My kids love yogurt. They always have.
But I now realize, looking back at the trajectory from their early, plain-yogurt-slurping days to now, when they pilfer my private stash of Greek yogurt in between sucking down squeeze yogurts, that I let too much sugar into the system. And once you go sweet, can you go back? To this?
That’s James, currently addicted to any kind of yogurt that comes in a tube or is perceived to be Mommy’s, when he was just under a year old (dig how he swipes the back of the spoon on the bowl, the way every person who’s ever spoon-fed a baby does — where do we learn that?). I’m not 100% sure what yogurt he was eating, but I do recall I used to buy large-size tubs of Stonyfield Farm plain or vanilla yogurt (or, me being me, the store-brand if it was on sale) and dole it out. I used to laugh at the squeeze-tubes (when I wasn’t shuddering at the varieties that come in colors you’d normally see in neon rubber bracelets).
But then I started sending the kids to school, and I started buying the tubes, and the small-size yogurts, and the smoothies. I avoided the weird colors (no matter how much the kids begged for them), and the kind that come with candy mix-ins, and, eventually, the kind with high fructose corn syrup. And I focused as hard as I could on the calcium and the yogurt cultures and tried not to think too much about the one ingredient you can’t get around.
Whether it’s just “sugar” on the label or “organic milled sugar”, it consistently appears in one of the top spots on ingredient labels. I hate how much sugar is snuck into all kinds of foods (bread! Peanut butter!), but I justify the yogurt in this way (and yes, I’m being honest and calling it a justification, a rationalization. I am not perfect, and I refuse to let the perfect be the enemy of the good-enough): They don’t eat a lot of sugary junk, outside of holidays like Halloween and Easter. I see kids in their classes having Oreos daily with lunch or for snack. My boys’ lunches involve, nearly every day, a sandwich, milk (okay, chocolate milk, a bit more and another justification on that later), fruit, and a yogurt. They come home and have more fruit or some pretzels, or cheese, if they even want a snack (I wait for them to ask). James, Mr. Yogurt in the video above, goes for bowls of baby carrots or cherry tomatoes as his pre-dinner, “I’m starving!” snack. Or they have bananas, or another yogurt.
My point is that I can deal with the sugar in the yogurt, take the bad with the good, if it means they are eating the yogurt, if I balance it against all the crap they’re not eating. And as for the chocolate milk: I put a small swirl of no-high-fructose-corn-syrup chocolate sauce (tip: Nestle makes one without the HFCS; Hershey does not) in milk I decant into reusable cups. Otherwise the milk would come back un-drunk, and I won’t do juice at lunch. In fact — another tick in my “I try my best to keep the sugar tide at bay” column is this: they’re only allowed a cup of juice (100% orange or apple) a day, with dinner. The rest of the time, milk or water.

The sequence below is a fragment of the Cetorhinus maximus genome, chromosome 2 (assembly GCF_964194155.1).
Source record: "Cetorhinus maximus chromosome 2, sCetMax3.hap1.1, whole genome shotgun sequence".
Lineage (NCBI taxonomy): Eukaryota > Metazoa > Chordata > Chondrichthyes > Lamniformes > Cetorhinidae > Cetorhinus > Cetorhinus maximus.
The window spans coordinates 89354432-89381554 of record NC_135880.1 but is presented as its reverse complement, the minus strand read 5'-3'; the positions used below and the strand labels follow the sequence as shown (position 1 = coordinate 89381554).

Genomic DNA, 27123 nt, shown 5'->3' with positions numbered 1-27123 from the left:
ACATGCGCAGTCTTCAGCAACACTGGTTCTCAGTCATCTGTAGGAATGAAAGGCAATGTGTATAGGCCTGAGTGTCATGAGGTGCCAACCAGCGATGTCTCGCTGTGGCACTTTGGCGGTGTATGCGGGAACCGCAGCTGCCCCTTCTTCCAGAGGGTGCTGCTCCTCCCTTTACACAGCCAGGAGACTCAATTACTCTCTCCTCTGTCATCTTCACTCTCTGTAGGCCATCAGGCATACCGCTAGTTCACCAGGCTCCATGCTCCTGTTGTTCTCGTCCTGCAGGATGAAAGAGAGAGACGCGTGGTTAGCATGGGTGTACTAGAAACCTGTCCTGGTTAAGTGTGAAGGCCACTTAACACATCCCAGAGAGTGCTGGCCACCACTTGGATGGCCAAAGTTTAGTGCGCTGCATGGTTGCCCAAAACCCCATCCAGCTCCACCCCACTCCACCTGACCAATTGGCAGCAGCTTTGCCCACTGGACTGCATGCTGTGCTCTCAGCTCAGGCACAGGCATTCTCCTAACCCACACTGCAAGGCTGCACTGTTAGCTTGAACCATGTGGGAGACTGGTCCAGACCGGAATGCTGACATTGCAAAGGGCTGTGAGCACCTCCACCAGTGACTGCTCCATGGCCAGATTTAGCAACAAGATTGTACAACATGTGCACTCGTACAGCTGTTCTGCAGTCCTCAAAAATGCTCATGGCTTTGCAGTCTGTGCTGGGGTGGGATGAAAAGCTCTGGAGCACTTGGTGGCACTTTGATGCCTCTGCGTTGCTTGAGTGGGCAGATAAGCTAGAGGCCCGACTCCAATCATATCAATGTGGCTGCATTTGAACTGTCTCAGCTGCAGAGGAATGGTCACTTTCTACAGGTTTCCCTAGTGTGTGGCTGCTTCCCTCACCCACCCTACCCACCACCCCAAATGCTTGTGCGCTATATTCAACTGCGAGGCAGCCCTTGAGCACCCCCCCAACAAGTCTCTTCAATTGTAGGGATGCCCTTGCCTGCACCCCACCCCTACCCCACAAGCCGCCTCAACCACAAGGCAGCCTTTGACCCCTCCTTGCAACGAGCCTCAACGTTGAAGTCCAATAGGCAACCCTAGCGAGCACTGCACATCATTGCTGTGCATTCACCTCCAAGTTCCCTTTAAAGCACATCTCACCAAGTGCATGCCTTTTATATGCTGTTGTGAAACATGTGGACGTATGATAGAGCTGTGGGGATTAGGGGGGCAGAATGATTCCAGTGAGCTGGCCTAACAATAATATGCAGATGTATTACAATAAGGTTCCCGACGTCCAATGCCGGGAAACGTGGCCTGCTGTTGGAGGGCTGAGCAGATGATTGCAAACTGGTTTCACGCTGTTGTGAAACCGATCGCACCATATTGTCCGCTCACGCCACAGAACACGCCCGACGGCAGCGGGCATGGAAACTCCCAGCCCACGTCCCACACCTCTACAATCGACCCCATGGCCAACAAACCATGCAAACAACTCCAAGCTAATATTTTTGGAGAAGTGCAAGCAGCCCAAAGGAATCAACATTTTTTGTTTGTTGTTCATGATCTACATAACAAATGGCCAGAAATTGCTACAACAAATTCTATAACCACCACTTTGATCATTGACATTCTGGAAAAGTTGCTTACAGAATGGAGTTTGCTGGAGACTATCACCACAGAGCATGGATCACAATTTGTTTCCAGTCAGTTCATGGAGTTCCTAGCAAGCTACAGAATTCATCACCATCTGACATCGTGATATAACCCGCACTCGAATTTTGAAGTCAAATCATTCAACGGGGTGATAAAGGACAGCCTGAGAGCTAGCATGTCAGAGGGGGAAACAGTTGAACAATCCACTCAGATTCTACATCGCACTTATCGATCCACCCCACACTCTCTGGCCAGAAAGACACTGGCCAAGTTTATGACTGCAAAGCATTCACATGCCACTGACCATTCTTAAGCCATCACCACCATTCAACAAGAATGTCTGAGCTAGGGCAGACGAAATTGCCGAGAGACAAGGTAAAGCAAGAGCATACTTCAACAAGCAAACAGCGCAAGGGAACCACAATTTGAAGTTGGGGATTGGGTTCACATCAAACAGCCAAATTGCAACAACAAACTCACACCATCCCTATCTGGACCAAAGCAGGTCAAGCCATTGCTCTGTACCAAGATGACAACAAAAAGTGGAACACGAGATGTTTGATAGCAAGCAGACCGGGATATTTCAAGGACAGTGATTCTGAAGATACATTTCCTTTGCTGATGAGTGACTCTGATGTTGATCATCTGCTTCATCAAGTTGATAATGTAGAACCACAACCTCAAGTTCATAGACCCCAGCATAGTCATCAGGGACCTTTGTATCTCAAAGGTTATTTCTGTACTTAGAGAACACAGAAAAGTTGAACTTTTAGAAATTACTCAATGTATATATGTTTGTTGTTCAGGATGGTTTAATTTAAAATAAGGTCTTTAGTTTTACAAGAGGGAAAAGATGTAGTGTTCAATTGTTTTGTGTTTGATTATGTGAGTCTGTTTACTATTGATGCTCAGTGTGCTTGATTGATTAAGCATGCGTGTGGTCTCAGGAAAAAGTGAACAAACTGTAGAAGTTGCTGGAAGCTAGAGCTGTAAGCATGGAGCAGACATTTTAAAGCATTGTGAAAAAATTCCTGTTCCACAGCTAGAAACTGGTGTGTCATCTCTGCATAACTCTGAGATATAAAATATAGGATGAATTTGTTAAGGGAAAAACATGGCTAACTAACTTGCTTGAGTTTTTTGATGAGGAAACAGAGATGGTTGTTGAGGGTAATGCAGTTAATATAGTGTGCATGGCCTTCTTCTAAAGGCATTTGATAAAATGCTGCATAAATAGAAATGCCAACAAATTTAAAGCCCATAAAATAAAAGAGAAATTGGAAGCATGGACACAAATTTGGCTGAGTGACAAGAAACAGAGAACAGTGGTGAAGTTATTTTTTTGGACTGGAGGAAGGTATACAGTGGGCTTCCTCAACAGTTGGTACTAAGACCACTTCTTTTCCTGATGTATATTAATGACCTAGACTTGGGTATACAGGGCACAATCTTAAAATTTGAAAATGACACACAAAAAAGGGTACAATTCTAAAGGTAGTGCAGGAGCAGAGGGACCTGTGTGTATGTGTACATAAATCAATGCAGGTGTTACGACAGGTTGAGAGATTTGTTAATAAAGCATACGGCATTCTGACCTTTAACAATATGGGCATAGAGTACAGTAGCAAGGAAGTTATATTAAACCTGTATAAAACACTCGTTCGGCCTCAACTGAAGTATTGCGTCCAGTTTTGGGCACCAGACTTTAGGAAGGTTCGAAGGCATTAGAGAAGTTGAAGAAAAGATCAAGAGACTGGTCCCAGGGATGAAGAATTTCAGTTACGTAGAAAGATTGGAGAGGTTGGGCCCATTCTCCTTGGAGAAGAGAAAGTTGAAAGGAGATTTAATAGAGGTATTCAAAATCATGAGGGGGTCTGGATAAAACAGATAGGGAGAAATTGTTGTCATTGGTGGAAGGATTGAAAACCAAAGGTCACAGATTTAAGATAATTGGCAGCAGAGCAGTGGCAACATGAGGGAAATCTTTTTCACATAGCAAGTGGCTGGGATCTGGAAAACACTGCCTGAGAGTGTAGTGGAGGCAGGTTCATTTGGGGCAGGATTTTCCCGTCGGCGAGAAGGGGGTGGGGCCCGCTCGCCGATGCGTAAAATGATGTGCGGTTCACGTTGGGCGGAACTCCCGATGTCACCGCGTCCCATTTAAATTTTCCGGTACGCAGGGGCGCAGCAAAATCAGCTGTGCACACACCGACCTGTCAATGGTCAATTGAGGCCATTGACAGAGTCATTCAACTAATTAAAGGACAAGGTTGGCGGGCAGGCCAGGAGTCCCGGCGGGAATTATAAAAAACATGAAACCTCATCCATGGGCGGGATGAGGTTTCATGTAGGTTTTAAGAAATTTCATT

I also comfort myself in trying to help them understand what’s in what they eat and drink. I tell them flat out no Gatorade, that any dehydrating effects of the physical activity they do can easily be taken care of by our old pal, water. I point out sugar in ingredient labels all. the. time.
I’m not cutting sugar out of their lives, but I’m showing them how sneaky it can be, and hopefully they’re learning.
Simply put: I try my best.
I was kind of surprised, then, in a good (if cautiously optimistic way) when I received a press release from Dannon, about their “Stealth Sugar” program. It’s a weird title for what I think is, on the surface at least, a decent effort to cut back on the sugar in their best-selling kid yogurts, specifically their Danimals Smoothies (which my boys love).
According to the release (and full disclosure, I was invited to a lunch at Dannon’s White Plains, New York HQ to hear this all being announced and explained, though I was not able to attend), Dannon’s scientists used “an innovative process … to reduce the sugar content by 25 percent without sacrificing nutrients, taste, texture or convenience.”
My first thought was, what we really should be doing is going back to the plain or mostly-plain yogurts we gave our kids as babies. My second thought was, did they add any other suspect ingredients in order to keep the taste the same, but the sugar content lower? But my third thought was this: For most of us, the door back to the time of virgin tongues and an unsweetened life may well be closed, so maybe we gotta do the best we can with what we’ve got to work with, right? We can’t be perfect, but we can be smarter.
So I have to do this: I have to applaud Dannon for trying, and the other companies (more and more!) who are paying attention to parents who want less sugar, no HFCS, real ingredients, and colors that appear in nature.
Good on ya, Danimals. Now, how about a Greek-style yogurt from you guys? If only to keep my boys out of my grown-up stash.